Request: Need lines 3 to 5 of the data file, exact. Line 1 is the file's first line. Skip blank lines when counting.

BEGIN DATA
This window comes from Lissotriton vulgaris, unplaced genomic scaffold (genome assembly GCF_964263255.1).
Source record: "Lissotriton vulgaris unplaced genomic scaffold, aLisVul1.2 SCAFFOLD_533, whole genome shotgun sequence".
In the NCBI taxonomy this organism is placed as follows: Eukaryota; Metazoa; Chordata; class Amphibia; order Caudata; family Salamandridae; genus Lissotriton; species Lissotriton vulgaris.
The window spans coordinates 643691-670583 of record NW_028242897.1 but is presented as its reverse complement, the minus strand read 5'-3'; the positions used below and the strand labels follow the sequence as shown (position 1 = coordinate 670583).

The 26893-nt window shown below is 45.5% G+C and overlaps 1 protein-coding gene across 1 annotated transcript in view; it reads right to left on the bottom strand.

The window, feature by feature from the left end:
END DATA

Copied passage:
In the NCBI taxonomy this organism is placed as follows: Eukaryota; Metazoa; Chordata; class Amphibia; order Caudata; family Salamandridae; genus Lissotriton; species Lissotriton vulgaris.
The window spans coordinates 643691-670583 of record NW_028242897.1 but is presented as its reverse complement, the minus strand read 5'-3'; the positions used below and the strand labels follow the sequence as shown (position 1 = coordinate 670583).

The 26893-nt window shown below is 45.5% G+C and overlaps 1 protein-coding gene across 1 annotated transcript in view; it reads right to left on the bottom strand.